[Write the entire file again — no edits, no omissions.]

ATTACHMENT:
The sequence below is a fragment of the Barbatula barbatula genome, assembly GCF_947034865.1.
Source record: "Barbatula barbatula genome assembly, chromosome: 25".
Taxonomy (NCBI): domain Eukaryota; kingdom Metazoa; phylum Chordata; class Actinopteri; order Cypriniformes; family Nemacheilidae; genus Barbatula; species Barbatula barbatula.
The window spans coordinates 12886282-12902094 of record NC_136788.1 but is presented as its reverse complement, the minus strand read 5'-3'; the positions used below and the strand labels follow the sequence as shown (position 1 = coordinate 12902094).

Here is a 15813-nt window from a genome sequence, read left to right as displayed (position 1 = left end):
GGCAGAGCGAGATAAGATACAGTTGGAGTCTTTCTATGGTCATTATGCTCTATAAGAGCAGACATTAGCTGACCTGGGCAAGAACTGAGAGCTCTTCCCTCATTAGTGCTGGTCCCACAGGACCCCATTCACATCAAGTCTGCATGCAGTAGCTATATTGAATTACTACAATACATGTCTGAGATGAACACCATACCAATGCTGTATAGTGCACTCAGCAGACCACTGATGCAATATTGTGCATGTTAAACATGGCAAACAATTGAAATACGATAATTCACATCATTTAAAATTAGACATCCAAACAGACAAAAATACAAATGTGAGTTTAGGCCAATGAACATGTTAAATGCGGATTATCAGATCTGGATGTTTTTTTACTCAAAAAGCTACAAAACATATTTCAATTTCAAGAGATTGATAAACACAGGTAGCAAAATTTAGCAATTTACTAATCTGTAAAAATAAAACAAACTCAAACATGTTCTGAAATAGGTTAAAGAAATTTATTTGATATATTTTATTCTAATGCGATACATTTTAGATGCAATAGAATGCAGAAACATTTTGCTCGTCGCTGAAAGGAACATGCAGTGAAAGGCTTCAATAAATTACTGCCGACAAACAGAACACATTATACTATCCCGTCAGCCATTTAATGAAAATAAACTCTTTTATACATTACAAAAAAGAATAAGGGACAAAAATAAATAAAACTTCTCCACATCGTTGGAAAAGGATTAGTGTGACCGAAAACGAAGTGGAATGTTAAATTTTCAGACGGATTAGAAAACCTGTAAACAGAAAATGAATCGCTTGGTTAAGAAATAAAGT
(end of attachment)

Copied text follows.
The sequence below is a fragment of the Barbatula barbatula genome, assembly GCF_947034865.1.
Source record: "Barbatula barbatula genome assembly, chromosome: 25".
Taxonomy (NCBI): domain Eukaryota; kingdom Metazoa; phylum Chordata; class Actinopteri; order Cypriniformes; family Nemacheilidae; genus Barbatula; species Barbatula barbatula.
The window spans coordinates 12886282-12902094 of record NC_136788.1 but is presented as its reverse complement, the minus strand read 5'-3'; the positions used below and the strand labels follow the sequence as shown (position 1 = coordinate 12902094).

Here is a 15813-nt window from a genome sequence, read left to right as displayed (position 1 = left end):
GGCAGAGCGAGATAAGATACAGTTGGAGTCTTTCTATGGTCATTATGCTCTATAAGAGCAGACATTAGCTGACCTGGGCAAGAACTGAGAGCTCTTCCCTCATTAGTGCTGGTCCCACAGGACCCCATTCACATCAAGTCTGCATGCAGTAGCTATATTGAATTACTACAATACATGTCTGAGATGAACACCATACCAATGCTGTATAGTGCACTCAGCAGACCACTGATGCAATATTGTGCATGTTAAACATGGCAAACAATTGAAATACGATAATTCACATCATTTAAAATTAGACATCCAAACAGACAAAAATACAAATGTGAGTTTAGGCCAATGAACATGTTAAATGCGGATTATCAGATCTGGATGTTTTTTTACTCAAAAAGCTACAAAACATATTTCAATTTCAAGAGATTGATAAACACAGGTAGCAAAATTTAGCAATTTACTAATCTGTAAAAATAAAACAAACTCAAACATGTTCTGAAATAGGTTAAAGAAATTTATTTGATATATTTTATTCTAATGCGATACATTTTAGATGCAATAGAATGCAGAAACATTTTGCTCGTCGCTGAAAGGAACATGCAGTGAAAGGCTTCAATAAATTACTGCCGACAAACAGAACACATTATACTATCCCGTCAGCCATTTAATGAAAATAAACTCTTTTATACATTACAAAAAAGAATAAGGGACAAAAATAAATAAAACTTCTCCACATCGTTGGAAAAGGATTAGTGTGACCGAAAACGAAGTGGAATGTTAAATTTTCAGACGGATTAGAAAACCTGTAAACAGAAAATGAATCGCTTGGTTAAGAAATAAAGT